Michael Franses, Some of the Oldest Surviving Tapestries and Carpets

The symposium at Rippon Boswell in Wiesbaden last year offered attendees the chances to enjoy the hospitality of Herr Maltzahn and his dedicated team away from an auction’s hustle and bustle.

Travelling from the South West of England via Heathrow to Frankfurt I arrived on schedule at a clean AirBnB just two doors down from the symposium venue on Friedrichstraße. This elegant city can be recommended if only for the fine thermal baths, regular festivals of food and drink and other ad hoc events that spring up under the leafy boulevards and fine architecture.

The itinerary for the day included a series of lectures and announcements, a book launch (an academic treatise on Turkmen weavings by Jürg Rageth), an announcement relating to the imminent Sartirana Textile Show which would also include fine Turkmen artefacts, and an exhibition of Turkmen pieces upstairs, in the same galleries as the symposium, displaying many of the artefacts found in Herr Rageth’s impressive publication: ‘Turkmen carpets: a new perspective.’

The final lecture in the afternoon programme was given by Michael Franses who showed many wonderful pictures of rugs, carpets and textiles, some previously undocumented. His presentation included a focus on various artefacts from what was formerly known as East Turkestan and now is the far west of China. I visited this area ten years ago: the Taklamakan, Altai and the Kunlun Shan. During my visit I became painfully aware of the plight of the local indigenous population, the Uighurs, in the face of a flood of migrating ethnic Han Chinese from Eastern China (details of my visit can be found in another blog post on this site).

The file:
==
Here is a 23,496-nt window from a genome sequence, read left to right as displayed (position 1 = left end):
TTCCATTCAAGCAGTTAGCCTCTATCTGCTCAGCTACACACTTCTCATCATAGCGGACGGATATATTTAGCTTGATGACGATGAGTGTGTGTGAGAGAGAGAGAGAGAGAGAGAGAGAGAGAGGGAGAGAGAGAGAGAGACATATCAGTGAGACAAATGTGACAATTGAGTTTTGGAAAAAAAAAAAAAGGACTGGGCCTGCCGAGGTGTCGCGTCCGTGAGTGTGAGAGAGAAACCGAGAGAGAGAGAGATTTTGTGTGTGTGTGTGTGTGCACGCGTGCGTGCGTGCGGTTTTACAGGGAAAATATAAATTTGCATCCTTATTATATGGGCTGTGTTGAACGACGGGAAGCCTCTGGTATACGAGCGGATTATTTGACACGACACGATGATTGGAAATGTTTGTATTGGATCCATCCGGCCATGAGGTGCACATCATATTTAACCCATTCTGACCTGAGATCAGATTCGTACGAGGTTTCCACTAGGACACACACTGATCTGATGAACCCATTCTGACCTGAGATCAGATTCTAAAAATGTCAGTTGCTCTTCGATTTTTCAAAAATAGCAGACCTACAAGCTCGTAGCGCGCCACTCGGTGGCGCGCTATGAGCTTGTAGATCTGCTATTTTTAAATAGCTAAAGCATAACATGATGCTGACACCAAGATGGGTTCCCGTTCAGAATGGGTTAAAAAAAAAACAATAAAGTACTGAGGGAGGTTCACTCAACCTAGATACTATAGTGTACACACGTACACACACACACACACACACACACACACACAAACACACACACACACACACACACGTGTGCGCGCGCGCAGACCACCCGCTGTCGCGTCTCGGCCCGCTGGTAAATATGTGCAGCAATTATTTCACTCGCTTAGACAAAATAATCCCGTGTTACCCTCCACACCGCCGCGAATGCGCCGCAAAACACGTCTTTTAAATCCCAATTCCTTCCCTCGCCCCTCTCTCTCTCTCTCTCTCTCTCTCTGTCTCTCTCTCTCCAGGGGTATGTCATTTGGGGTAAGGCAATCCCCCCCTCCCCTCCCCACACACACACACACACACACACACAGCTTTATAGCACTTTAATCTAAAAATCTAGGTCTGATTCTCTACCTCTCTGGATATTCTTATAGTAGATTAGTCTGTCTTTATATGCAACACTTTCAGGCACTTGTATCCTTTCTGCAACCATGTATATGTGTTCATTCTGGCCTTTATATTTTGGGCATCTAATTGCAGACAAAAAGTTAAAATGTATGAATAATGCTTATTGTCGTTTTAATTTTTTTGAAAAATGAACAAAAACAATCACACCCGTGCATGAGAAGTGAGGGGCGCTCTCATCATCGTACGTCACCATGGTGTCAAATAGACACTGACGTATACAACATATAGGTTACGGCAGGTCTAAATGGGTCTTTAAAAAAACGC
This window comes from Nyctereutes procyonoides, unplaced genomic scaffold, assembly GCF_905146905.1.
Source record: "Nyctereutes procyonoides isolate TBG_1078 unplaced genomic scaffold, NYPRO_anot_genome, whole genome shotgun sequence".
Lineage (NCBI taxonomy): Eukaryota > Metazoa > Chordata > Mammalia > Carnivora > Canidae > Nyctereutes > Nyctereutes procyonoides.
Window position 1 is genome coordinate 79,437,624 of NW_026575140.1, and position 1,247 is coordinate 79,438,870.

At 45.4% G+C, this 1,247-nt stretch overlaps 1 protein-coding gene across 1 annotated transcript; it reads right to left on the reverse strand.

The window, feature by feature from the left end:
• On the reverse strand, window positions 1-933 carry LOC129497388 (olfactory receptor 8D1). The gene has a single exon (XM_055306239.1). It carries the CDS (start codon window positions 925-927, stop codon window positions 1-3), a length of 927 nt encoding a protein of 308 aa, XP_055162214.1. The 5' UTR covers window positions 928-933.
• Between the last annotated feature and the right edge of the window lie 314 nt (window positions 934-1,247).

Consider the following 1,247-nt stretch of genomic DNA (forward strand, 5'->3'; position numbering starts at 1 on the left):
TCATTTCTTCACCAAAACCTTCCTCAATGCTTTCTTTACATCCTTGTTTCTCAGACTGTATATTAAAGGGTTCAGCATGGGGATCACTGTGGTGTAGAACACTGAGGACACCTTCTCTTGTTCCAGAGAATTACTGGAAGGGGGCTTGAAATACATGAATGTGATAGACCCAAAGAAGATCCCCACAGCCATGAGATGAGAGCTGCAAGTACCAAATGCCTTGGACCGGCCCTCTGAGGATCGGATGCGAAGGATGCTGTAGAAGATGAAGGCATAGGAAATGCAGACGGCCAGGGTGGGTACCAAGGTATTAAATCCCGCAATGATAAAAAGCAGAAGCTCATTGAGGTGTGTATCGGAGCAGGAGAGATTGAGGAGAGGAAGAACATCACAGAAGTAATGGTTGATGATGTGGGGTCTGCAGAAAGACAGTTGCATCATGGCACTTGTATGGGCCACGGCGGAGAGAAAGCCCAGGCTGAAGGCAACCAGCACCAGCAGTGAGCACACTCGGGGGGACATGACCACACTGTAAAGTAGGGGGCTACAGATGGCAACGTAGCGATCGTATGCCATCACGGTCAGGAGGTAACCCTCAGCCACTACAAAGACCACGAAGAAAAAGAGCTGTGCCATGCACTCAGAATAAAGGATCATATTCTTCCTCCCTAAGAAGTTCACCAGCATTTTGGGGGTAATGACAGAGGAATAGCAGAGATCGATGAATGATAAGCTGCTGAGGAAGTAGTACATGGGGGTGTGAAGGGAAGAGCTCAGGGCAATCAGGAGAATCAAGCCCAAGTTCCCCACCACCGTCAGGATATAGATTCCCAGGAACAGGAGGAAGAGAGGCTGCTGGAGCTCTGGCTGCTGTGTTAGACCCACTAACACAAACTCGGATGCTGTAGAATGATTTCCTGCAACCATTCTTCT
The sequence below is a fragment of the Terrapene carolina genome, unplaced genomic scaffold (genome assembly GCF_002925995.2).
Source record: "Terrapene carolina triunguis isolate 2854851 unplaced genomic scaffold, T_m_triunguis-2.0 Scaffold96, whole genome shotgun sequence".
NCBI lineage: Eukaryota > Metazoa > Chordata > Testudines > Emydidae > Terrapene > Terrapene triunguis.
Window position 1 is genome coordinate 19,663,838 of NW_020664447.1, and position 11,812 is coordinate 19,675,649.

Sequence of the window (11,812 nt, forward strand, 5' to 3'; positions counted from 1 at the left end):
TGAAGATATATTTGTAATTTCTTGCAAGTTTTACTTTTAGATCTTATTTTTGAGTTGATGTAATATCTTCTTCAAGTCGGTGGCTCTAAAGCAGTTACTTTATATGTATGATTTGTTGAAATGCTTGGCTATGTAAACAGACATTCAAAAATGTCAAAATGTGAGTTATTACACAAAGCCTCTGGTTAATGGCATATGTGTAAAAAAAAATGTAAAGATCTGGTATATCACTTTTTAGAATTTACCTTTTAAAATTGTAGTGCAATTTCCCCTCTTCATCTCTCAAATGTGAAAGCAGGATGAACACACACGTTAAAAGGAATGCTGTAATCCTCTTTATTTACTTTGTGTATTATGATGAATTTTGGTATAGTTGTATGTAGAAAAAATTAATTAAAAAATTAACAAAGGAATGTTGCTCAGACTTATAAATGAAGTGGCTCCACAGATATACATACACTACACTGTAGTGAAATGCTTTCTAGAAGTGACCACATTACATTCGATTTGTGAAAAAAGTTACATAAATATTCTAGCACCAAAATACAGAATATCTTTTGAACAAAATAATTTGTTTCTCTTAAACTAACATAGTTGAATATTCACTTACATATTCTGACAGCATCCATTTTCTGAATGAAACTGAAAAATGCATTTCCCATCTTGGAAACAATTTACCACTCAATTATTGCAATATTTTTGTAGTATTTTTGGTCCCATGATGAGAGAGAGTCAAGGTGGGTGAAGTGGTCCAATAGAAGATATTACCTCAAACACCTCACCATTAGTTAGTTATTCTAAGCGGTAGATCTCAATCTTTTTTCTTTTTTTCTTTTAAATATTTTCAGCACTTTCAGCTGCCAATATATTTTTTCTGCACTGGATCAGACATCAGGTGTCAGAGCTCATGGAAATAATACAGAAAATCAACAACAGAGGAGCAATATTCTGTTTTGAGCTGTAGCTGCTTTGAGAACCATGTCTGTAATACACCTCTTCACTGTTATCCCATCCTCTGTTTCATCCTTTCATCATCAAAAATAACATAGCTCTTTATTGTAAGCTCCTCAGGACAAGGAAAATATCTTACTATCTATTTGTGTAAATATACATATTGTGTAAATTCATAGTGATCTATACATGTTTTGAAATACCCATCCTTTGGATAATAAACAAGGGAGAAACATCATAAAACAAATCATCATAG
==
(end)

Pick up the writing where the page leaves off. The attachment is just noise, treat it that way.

Michael extended his one hour slot to two. By the end I was eagerly anticipating his forthcoming publication in association with Hali. If I am not mistaken these theories may significantly shift current ideas about how various structural and pictorial aspects of woven art have come into being and from whence they have travelled. His observations about design elements and theories about where certain techniques of weaving may have originated were supported by an array of newly discovered artefacts and a reassessment of what have been commonly held beliefs concerning textiles from pre-history in the Tarim Basin, Mongolia and Southern Siberia.

Maybe I was impressed by his charismatic style or perhaps I was excited because I had only attended relatively few live events prior to this. I have visited many of the towns, cities and regions detailed on maps and graphics during Michael’s presentation so my familiarity with these locales brought back memories of carpet factories and bazaars. Whatever the reason for my excitement it seems that a chapter from another ‘great game’ will soon be available for all!